You may be asking yourself “what is a meeting facilitator”? A meeting facilitator has the critical role of bringing structure to meetings to keep conversations productive and on track, and keeping energy levels high among all the participants. A successful facilitator can drastically change the whole meeting experience to make it an enjoyable event that team members look forward to.
Every meeting and workshop has different goals and objectives. Whether you are trying to solve critical problems, or reach consensus on a project plan, the quality of your meeting outcomes can be directly linked to how well you engage participants throughout the meeting. High engagement ensures that every person has the opportunity to share their unique perspective and expertise, gaining well-rounded insight on any topic.
Because it is so highly linked to the overall experience of the meeting, enhancing engagement is one of the best ways to have effective and enjoyable meetings where participants feel heard. Here are our top 15 facilitative techniques to use in your next meeting:
Establish grounds for the meeting: why we’re here, what we’ll be doing, when and how. These guidelines give people a purpose and direction which can result in greater focus.
Round-robins give everybody the chance to share their insights on an issue and contribute something to the conversation. It is a great way to increase problem-solving and ensure everybody stays tuned in. Check out our blog on running engaging zoom calls that incorporate round robins and other activities if you’re running more online meetings.
Subgroups can be made by breaking the larger group into pairs, triads, quads or table groups. This technique can be a great option when you ask a question, but little to no response is being given.
Create subgroups based on level of interest, topic expertise, relevance to job, intact or cross-functional team members, same or mixed status level, etc. To really kick up engagement you can also try:
To learn more about using subgroups for engagement check out our blog post on the power of subgrouping.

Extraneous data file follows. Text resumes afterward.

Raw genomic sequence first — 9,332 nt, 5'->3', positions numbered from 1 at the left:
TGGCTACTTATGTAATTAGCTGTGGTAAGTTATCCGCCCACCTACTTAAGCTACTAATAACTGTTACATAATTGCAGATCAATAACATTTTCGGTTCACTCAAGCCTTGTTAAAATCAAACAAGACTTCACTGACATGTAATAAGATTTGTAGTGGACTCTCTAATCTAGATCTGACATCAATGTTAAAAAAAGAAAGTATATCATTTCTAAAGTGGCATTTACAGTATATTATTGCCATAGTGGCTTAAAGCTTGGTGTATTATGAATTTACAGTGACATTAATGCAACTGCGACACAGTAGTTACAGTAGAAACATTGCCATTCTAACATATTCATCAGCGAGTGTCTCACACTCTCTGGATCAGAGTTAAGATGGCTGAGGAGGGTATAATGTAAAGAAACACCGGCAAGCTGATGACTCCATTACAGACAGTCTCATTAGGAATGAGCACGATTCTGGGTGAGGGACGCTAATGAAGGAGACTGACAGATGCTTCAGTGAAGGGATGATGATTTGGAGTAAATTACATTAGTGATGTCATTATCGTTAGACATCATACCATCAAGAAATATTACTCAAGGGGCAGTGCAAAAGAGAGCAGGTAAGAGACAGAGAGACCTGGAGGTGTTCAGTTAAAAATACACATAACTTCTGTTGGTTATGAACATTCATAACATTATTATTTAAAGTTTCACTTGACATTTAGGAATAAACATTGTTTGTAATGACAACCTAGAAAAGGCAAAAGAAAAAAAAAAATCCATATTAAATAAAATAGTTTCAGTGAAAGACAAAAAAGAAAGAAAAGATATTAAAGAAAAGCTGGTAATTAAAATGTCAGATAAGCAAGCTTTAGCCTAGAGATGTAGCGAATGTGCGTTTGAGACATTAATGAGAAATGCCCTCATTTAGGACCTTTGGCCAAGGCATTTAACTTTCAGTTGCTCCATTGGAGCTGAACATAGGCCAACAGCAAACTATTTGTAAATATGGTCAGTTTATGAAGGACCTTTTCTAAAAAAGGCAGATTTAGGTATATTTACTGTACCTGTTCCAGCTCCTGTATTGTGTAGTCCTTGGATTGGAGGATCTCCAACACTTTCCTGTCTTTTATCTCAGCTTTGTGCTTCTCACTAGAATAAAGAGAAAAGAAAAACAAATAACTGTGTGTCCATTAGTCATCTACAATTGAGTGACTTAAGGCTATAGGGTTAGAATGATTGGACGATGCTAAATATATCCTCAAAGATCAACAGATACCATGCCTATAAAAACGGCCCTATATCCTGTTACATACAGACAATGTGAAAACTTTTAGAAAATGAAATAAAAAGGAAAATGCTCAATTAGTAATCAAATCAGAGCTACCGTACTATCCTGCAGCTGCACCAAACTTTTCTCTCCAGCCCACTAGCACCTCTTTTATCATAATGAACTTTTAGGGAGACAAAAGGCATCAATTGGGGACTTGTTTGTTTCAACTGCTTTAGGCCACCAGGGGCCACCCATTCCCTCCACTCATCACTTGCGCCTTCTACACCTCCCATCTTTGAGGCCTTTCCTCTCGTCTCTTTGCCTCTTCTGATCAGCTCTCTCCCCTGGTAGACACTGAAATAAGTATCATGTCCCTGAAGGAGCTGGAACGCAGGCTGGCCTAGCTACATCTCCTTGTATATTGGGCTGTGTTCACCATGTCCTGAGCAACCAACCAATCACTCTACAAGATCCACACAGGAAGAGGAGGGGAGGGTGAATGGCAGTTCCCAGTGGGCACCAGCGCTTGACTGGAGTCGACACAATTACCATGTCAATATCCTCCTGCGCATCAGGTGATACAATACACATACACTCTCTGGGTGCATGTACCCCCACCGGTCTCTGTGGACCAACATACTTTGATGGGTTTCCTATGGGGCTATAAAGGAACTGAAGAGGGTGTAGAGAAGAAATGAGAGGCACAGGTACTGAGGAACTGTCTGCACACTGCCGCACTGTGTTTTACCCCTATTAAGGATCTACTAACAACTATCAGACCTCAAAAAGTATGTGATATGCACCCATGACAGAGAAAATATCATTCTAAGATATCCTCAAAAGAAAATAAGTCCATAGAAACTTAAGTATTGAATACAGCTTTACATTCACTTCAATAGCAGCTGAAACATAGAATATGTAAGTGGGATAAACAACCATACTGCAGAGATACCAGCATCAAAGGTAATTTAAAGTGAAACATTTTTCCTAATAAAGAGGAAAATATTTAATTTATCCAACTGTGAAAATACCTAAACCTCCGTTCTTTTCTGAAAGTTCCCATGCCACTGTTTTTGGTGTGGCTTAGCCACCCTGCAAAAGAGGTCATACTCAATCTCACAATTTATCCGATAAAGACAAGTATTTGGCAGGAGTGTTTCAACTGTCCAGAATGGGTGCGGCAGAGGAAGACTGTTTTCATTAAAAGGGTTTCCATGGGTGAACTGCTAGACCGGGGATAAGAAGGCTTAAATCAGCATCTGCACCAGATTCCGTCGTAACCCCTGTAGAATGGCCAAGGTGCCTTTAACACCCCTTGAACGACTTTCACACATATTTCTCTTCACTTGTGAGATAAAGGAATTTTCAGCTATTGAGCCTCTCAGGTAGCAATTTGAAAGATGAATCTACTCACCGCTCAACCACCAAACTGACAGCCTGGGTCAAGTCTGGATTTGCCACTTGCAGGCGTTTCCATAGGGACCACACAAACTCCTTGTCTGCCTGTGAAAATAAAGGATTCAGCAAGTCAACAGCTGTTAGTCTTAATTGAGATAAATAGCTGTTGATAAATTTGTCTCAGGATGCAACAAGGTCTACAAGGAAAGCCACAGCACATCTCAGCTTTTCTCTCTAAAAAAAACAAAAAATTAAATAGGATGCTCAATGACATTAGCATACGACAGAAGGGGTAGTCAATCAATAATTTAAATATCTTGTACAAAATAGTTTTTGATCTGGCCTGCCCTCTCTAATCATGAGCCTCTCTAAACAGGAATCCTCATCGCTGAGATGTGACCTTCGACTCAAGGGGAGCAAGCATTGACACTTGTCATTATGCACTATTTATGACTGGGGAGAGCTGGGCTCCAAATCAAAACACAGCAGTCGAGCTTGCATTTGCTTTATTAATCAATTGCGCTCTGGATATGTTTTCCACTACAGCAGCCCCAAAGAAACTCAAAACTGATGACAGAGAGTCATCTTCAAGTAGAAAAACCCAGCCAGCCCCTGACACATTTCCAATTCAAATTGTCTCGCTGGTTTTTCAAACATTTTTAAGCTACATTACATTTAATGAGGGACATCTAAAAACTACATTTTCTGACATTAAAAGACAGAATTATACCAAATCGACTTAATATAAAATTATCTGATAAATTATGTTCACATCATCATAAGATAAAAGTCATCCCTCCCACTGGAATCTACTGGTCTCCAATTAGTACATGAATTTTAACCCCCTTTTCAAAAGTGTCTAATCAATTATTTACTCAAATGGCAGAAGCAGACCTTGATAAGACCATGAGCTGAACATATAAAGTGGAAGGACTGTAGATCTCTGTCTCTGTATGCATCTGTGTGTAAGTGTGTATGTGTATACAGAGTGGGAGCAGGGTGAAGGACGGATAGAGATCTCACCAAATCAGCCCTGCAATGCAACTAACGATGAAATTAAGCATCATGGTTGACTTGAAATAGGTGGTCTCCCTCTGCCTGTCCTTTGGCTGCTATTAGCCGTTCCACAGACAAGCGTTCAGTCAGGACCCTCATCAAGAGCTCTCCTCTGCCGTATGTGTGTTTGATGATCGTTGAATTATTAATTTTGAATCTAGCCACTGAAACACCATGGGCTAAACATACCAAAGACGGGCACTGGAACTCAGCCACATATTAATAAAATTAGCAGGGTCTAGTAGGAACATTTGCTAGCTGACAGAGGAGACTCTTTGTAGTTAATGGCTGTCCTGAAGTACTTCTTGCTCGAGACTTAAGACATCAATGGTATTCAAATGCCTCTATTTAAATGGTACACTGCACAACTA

The Ping-Pong technique can help to embellish existing ideas, improve active listening, and sum up complex ideas. For example:
After someone speaks, ask: Jim what would you add? (embellishing); or Jim what did you hear Shona say? (active listening); or after having two people embellish ask the third person: So what are you hearing other people say? (summing up ideas)
Rona, what would you like to add? Some participants like advance notice that they will be called upon, so you could say, Priyanka and Sam, we haven’t heard your perspectives yet so when Rona, finishes, I’ll come to you.
People often have lots of feedback on their experience, what they liked and what they hated. Checking in with meeting participants is a great way to find out what works for this group of people. Everybody has different needs, so it is important to see what resonates with each unique group.
Parking lots ensure off-topic remarks get parked and don’t stifle the flow of conversation. The key with parking lots is to make sure these comments are dealt with at the end of the workshop. Long, unattended parking lots create frustration!
By using a visible countdown timer, you will be able to create a sense of urgency and keep everyone on time and on track! Check out our blog post on best practices for conducting a timely meeting.
For inspiration on incorporating creative brainstorming methods into your meeting check out our blog post on energizing brainstorming ideas.
This can work for flipcharts, poster boards, or virtual whiteboards! By acknowledging the effort participants put into their responses it validates them and encourages further participation.
Establishing norms is part of any successful meeting. By establishing standards such as “Everyone is expected to contribute at least one idea per topic”, lets participants know that it is an environment where their contribution is welcomed and can prepare for it as they listen.
In meetings where there are mixed status levels it is important to assure participants that everyone’s status level and individual opinions will be considered equal for the purposes of the conversation.
Do you have a unique meeting challenge not covered by one of our blog posts? We’re always looking for different dilemmas to discuss in our articles!